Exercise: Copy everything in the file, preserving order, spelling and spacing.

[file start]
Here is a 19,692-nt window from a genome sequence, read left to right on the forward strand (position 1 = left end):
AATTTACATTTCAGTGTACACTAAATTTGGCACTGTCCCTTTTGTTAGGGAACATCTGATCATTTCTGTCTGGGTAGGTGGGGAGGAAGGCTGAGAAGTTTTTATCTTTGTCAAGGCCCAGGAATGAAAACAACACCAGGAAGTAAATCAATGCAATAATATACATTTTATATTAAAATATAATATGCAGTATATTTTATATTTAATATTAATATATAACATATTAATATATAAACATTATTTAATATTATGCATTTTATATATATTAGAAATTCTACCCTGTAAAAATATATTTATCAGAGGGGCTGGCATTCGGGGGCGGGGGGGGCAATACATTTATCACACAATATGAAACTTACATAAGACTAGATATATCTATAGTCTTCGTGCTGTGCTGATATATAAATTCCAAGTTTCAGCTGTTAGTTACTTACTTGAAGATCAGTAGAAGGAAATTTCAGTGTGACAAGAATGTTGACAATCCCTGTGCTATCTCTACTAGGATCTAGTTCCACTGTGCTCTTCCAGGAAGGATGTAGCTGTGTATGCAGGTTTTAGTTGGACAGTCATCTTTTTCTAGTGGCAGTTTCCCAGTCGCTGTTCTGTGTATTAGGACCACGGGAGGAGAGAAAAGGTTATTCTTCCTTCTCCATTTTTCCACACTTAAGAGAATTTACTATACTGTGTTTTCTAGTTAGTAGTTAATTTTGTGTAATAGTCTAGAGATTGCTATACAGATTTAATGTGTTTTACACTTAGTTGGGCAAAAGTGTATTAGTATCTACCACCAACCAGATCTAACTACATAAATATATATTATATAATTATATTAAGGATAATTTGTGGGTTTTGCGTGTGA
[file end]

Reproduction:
Here is a 19,692-nt window from a genome sequence, read left to right on the forward strand (position 1 = left end):
AATTTACATTTCAGTGTACACTAAATTTGGCACTGTCCCTTTTGTTAGGGAACATCTGATCATTTCTGTCTGGGTAGGTGGGGAGGAAGGCTGAGAAGTTTTTATCTTTGTCAAGGCCCAGGAATGAAAACAACACCAGGAAGTAAATCAATGCAATAATATACATTTTATATTAAAATATAATATGCAGTATATTTTATATTTAATATTAATATATAACATATTAATATATAAACATTATTTAATATTATGCATTTTATATATATTAGAAATTCTACCCTGTAAAAATATATTTATCAGAGGGGCTGGCATTCGGGGGCGGGGGGGGCAATACATTTATCACACAATATGAAACTTACATAAGACTAGATATATCTATAGTCTTCGTGCTGTGCTGATATATAAATTCCAAGTTTCAGCTGTTAGTTACTTACTTGAAGATCAGTAGAAGGAAATTTCAGTGTGACAAGAATGTTGACAATCCCTGTGCTATCTCTACTAGGATCTAGTTCCACTGTGCTCTTCCAGGAAGGATGTAGCTGTGTATGCAGGTTTTAGTTGGACAGTCATCTTTTTCTAGTGGCAGTTTCCCAGTCGCTGTTCTGTGTATTAGGACCACGGGAGGAGAGAAAAGGTTATTCTTCCTTCTCCATTTTTCCACACTTAAGAGAATTTACTATACTGTGTTTTCTAGTTAGTAGTTAATTTTGTGTAATAGTCTAGAGATTGCTATACAGATTTAATGTGTTTTACACTTAGTTGGGCAAAAGTGTATTAGTATCTACCACCAACCAGATCTAACTACATAAATATATATTATATAATTATATTAAGGATAATTTGTGGGTTTTGCGTGTGA